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Berkshire Hathaway (NYSE: BRK-A) (NYSE: BRK-B) has delivered amazing performance for its investors, with annualized returns of 20.8% per year over the past 51 years with Warren Buffett at the helm. With returns like these, it's only natural to wonder about the risk of investing in the company -- after all, higher reward generally comes from higher risk. Despite its outstanding performance record, you might be surprised at just how risk-averse Berkshire Hathaway's business is.
One business does poorly, another does well
As of this writing, Berkshire has 61 subsidiary companies listed on its website. Just to mention some of the household names, this list includes Geico, BNSF Railroad, Clayton Homes, Duracell, Fruit of the Loom, NetJets, Pampered Chef, and Oriental Trading Company. To put it simply, Berkshire Hathaway isn't too dependent on any one business to be successful.
Sure, some of Berkshire's businesses are likely to suffer in a recession. NetJets, for example, could see its revenue fall in a bad economy. However, other businesses (like Geico, for instance) tend to be pretty recession-resistant. The point is that while it's possible for the revenue of Berkshire's businesses to fall, the diversification of the business types makes a big, sudden revenue drop unlikely.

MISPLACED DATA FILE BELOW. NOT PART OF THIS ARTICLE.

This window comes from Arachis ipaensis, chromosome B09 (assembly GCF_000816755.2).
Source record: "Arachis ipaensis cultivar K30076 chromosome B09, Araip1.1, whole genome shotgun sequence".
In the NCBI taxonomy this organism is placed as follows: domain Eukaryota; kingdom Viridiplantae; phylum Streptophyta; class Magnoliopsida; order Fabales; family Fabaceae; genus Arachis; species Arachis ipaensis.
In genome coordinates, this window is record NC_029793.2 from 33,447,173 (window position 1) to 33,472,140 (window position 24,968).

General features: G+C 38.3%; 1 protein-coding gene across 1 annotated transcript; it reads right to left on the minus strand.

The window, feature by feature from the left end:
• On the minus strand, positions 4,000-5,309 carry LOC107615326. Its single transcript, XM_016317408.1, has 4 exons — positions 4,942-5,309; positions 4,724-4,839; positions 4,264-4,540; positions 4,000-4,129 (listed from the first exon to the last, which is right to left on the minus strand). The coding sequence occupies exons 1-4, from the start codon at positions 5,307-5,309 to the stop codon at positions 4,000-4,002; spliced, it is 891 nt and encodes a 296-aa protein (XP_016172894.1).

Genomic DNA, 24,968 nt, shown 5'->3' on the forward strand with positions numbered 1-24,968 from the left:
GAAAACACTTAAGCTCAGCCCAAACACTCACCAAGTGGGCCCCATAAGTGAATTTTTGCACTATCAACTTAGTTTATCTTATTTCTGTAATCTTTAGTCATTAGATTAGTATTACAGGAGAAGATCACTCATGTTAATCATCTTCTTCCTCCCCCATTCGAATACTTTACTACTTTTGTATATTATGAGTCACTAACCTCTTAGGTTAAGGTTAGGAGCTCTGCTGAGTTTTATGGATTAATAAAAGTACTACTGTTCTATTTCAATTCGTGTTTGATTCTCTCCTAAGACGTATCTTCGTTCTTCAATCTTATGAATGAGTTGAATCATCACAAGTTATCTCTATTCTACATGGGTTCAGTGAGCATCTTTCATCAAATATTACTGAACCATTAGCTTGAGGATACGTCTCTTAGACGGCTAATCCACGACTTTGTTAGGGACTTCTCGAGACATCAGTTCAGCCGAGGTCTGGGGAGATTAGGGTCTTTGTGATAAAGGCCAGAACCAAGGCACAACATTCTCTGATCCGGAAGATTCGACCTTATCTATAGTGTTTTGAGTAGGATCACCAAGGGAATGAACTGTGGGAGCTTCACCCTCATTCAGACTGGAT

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Don't forget about the stock portfolio
In addition to the subsidiaries, Berkshire has a portfolio of about 45 publicly traded stocks in a variety of industries, worth more than $140 billion as of this writing. Just like Berkshire's wholly owned subsidiaries, some of these stocks do well no matter what, some perform well in bad economies, and others thrive when the economy is strong. And, some of the stocks are compliments to each other, meaning that something that hurts one company would help another.
For example, the persistent low interest rate environment has pushed bank interest margins to record lows, which can hurt the performance of Berkshire's financial stocks likeWells Fargo, American Express, and U.S. Bancorp. On the other hand, low interest rates tend to increase the valuations of high-dividend stocks like Verizon. Businesses like General Motors tend to do well while the economy is strong and people have money to spend. Wal-Mart, on the other hand, actually tends to do better during recessions while people are doing more bargain-hunting.